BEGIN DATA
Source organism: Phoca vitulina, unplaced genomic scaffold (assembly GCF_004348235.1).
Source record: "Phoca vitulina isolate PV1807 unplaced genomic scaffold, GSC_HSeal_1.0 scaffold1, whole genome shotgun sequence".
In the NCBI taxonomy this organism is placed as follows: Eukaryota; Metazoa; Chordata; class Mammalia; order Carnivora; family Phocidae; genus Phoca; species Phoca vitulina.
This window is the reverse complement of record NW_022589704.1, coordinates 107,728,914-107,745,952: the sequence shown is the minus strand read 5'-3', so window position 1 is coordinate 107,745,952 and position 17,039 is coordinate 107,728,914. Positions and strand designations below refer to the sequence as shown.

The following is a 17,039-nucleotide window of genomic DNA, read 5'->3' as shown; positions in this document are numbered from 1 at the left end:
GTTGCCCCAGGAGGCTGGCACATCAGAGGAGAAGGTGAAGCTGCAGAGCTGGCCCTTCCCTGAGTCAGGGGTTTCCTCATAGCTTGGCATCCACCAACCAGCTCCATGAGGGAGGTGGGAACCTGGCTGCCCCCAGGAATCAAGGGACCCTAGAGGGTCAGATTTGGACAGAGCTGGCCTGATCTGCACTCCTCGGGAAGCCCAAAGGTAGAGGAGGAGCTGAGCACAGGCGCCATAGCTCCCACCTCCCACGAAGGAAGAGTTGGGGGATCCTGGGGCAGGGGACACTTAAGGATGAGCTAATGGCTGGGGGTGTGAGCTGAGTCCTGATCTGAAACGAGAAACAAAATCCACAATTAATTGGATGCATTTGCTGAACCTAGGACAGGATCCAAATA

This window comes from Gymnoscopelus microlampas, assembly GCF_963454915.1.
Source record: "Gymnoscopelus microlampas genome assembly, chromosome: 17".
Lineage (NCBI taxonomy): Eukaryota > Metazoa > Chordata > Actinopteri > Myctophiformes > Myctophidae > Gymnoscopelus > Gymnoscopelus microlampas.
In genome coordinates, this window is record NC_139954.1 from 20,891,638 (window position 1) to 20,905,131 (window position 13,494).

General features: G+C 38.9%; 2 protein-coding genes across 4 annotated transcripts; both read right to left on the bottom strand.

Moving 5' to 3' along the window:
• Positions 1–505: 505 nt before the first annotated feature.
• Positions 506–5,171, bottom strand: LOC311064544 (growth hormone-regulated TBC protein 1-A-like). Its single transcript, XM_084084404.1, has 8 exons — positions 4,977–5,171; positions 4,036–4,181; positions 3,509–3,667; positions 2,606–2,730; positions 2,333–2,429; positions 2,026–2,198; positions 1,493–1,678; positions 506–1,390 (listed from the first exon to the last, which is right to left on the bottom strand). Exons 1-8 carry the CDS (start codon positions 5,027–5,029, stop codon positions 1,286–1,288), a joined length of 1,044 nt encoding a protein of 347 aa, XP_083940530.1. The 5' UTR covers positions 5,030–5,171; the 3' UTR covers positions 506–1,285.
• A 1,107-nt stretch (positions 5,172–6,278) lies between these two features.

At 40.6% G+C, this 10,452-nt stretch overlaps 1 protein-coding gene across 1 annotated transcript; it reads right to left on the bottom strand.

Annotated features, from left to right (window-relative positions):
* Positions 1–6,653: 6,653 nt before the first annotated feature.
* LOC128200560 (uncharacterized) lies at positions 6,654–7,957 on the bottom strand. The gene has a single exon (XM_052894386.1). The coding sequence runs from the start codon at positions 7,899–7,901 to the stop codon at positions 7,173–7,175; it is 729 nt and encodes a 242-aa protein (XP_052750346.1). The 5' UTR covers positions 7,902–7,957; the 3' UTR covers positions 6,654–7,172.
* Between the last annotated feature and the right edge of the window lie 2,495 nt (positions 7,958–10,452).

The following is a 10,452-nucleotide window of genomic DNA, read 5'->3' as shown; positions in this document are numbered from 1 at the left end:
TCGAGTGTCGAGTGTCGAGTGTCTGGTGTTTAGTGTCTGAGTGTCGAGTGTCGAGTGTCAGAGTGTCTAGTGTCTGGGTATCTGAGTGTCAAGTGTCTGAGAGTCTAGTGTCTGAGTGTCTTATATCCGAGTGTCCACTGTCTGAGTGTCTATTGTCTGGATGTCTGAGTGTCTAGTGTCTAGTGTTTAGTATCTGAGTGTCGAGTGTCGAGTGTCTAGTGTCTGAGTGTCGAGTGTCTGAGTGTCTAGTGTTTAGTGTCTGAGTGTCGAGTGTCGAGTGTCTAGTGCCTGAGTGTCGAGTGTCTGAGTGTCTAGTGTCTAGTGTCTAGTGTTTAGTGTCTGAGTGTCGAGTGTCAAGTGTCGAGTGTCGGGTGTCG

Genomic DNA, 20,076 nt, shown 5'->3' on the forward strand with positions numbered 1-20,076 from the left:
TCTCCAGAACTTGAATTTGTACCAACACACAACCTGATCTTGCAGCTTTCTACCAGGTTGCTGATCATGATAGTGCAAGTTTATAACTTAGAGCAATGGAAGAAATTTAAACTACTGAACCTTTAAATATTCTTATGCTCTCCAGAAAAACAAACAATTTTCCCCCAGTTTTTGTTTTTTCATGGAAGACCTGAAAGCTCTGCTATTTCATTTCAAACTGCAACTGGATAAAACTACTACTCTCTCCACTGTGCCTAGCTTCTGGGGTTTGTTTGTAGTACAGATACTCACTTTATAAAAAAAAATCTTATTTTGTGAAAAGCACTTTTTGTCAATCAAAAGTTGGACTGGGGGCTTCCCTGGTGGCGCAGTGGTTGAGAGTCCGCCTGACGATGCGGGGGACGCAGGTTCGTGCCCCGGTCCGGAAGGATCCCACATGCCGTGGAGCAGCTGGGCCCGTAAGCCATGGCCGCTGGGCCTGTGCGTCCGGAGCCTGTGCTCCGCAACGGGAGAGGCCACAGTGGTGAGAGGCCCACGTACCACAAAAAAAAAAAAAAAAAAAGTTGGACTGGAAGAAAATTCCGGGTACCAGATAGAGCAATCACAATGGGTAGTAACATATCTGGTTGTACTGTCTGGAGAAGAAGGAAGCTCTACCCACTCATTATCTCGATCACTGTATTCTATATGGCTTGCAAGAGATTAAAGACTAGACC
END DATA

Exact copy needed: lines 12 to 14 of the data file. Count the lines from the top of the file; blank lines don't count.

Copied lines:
Moving 5' to 3' along the window:
• Positions 1–505: 505 nt before the first annotated feature.
• Positions 506–5,171, bottom strand: LOC311064544 (growth hormone-regulated TBC protein 1-A-like). Its single transcript, XM_084084404.1, has 8 exons — positions 4,977–5,171; positions 4,036–4,181; positions 3,509–3,667; positions 2,606–2,730; positions 2,333–2,429; positions 2,026–2,198; positions 1,493–1,678; positions 506–1,390 (listed from the first exon to the last, which is right to left on the bottom strand). Exons 1-8 carry the CDS (start codon positions 5,027–5,029, stop codon positions 1,286–1,288), a joined length of 1,044 nt encoding a protein of 347 aa, XP_083940530.1. The 5' UTR covers positions 5,030–5,171; the 3' UTR covers positions 506–1,285.